In his review of Peter Wilson’s recently published The Holy Roman Empire: A Thousand Years of Europe’s History, (Allen Lane), 2016, John Adamson began by stating: ‘Surveying the various models available in 1787 for governing the still-constitution-less United States, James Madison, perhaps the shrewdest of the Founding Fathers, was certain of one thing: the Holy Roman Empire, at that date the largest of all European states, exemplified the one type of federal constitution that he most wanted to avoid. The Empire was a body, he concluded, ‘incapable of regulating its own members; insecure against external dangers’, and with a history marked by ‘general imbecility, confusion and misery’. It is no coincidence that the Holy Roman Empire has acquired a new and topical prominence in Eurosceptic punditry as a mirror for the ills of the European Union. Like the Holy Roman Empire of old, the EU is hard put to regulate its own members, incapable of securing its internal or external borders, and beset with consensus-obsessed processes of decision-making that render decisive collective action all but impossible. The lessons of history are clear, it is claimed: supranational federalism has been tried before – and it doesn’t work.’
The coronation of Charlemagne
Yesterday, the draft settlement defining Britain’s relationship with the EU was published and a couple of hours ago David Cameron made a statement to the House of Commons. It is an important document as a statement of principles about the future direction of the EU but whether it will have a significant impact on the referendum is more debatable. As I have said before I think that people’s decision for or against Brexit comes down to those who are, as yet undecided. For those in favour of Brexit, what the Prime Minister was able to renegotiate really doesn’t matter as they have already made up their minds. In many respects, the same can be said for those in favour of remaining in the EU. Yes, they want reforms but are prepared to accept anything that David Cameron can negotiate. It’s those who are not decided or who are persuadable either way who are the key to the result. Jeremy Corbyn is in many respects right when he dismissed the negotiations as a ‘smoke and mirror sideshow’. Despite his assertion that Britain could have the ‘best of both worlds’ by giving it access to the single market and a voice around the top EU table, while retaining its status as a ‘proud independent country not part of a superstate’, critics say that the draft deal, thrashed out with European Council President, Donald Tusk, fell far short of what Mr Cameron had originally promised. Reading the draft settlement is a bit like reading a statement of intent rather than a clear statement of where Britain wants to go with the EU.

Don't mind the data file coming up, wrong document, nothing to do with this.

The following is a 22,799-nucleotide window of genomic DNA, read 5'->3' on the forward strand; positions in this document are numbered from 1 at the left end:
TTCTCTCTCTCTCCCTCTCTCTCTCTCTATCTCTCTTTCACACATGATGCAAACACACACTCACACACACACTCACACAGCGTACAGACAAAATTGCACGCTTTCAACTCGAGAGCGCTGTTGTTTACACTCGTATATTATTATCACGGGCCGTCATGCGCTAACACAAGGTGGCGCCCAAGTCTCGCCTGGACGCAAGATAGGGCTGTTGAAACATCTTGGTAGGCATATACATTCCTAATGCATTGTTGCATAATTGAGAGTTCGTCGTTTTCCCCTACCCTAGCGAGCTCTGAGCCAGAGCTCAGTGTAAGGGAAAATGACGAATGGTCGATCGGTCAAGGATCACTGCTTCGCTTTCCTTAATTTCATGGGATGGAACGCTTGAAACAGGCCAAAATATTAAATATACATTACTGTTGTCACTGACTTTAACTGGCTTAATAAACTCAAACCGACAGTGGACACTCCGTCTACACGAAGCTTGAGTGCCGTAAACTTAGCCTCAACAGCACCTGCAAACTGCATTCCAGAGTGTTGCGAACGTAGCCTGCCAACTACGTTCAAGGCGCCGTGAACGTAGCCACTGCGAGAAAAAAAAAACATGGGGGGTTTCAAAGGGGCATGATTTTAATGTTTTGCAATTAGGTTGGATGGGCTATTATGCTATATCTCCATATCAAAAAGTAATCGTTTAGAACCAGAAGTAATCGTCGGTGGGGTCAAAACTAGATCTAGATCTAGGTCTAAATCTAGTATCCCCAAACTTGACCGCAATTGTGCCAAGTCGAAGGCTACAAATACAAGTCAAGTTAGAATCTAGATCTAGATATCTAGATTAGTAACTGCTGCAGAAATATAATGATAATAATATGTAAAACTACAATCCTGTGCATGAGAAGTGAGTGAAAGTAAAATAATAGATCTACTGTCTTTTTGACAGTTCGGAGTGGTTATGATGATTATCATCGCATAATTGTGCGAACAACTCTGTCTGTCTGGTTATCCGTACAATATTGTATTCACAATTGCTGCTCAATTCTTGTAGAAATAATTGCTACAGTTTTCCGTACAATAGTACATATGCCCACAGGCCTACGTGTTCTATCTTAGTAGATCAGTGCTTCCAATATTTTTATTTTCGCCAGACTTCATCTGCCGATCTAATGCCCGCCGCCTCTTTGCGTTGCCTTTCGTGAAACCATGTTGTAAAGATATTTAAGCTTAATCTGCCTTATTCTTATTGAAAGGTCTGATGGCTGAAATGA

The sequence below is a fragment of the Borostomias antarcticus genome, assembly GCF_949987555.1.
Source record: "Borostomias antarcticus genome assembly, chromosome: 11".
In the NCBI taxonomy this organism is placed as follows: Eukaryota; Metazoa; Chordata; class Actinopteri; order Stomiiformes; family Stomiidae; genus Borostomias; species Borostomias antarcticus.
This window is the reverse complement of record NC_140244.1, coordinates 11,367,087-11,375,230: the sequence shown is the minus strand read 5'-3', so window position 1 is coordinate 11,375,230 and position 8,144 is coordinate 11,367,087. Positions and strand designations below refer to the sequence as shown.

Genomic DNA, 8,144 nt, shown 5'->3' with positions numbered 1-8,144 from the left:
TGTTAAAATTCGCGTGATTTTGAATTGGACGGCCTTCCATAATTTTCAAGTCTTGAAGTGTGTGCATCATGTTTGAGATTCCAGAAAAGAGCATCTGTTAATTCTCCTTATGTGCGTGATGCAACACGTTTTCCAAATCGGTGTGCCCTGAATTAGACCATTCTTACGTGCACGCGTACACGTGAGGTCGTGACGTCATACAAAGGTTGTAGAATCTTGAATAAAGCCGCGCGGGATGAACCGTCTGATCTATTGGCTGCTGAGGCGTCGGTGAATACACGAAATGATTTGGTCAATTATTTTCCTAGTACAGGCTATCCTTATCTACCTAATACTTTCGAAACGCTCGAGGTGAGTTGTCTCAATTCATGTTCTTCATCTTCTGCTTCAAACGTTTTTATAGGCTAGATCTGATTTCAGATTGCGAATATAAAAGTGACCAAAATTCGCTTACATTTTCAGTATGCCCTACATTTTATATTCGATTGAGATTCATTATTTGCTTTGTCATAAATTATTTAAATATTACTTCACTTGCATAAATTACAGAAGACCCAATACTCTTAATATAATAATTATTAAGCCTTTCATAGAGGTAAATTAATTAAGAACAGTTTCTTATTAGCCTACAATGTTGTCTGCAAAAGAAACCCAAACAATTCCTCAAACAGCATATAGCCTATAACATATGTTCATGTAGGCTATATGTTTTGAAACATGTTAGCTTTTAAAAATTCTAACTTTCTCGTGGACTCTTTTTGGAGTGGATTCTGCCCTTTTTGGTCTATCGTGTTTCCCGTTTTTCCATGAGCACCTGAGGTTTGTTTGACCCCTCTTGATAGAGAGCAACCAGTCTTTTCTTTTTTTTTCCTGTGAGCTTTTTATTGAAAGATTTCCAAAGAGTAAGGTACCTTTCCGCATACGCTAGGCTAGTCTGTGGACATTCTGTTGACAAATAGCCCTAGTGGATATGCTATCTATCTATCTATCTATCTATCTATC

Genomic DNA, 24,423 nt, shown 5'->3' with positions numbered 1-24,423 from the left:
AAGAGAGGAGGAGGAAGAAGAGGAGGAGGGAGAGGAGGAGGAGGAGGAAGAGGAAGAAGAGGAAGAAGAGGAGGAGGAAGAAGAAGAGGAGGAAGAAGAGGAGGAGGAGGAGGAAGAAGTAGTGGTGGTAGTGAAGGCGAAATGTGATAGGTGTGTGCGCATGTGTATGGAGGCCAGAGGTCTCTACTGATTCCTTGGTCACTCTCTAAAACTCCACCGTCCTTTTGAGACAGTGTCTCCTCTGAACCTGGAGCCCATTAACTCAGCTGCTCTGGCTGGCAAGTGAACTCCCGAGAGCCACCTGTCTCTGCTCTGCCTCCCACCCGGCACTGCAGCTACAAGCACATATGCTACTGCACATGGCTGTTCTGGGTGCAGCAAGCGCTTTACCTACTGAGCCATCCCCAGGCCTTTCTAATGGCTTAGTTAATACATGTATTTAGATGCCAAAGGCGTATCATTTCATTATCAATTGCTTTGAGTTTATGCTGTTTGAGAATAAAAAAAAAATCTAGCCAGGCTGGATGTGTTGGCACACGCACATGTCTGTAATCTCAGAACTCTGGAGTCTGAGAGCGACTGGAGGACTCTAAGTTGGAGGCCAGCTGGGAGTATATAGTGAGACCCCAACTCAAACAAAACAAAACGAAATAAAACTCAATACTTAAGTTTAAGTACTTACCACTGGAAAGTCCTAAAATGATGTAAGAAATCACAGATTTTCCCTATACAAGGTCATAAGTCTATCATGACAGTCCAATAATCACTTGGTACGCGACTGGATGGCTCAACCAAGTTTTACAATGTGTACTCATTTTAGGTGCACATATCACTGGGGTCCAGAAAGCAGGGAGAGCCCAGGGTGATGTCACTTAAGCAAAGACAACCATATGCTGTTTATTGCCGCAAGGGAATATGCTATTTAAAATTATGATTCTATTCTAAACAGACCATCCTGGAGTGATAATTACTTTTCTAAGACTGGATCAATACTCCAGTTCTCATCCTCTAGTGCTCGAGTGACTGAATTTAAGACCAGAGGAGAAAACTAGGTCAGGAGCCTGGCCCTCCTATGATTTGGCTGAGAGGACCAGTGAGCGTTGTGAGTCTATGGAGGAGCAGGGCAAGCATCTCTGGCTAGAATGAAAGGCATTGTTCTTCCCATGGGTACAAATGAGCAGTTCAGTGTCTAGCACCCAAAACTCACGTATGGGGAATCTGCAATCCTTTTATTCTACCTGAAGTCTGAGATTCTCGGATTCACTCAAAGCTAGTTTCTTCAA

The problem, and it’s been a problem since the 1970s, is one of the ‘democratic deficit’ at the heart of the whole EU project. It is not a project that is based on a consensus of the European peoples but a consensus only among EU technocrats and officials who come hell or high water, political crises or referendums to push the principles of the Treaty of Rome into practice. They have an ideological commitment to their cause that they are unwilling to compromise irrespective of what ‘the people’ say or how they vote in referendums insisting, as in the case of Ireland, that the country has a second referendum after its proposals were comprehensively rejected in the first. What will be interesting is, should Britain vote for Brexit, whether the EU will suggest a second referendum after further negotiation?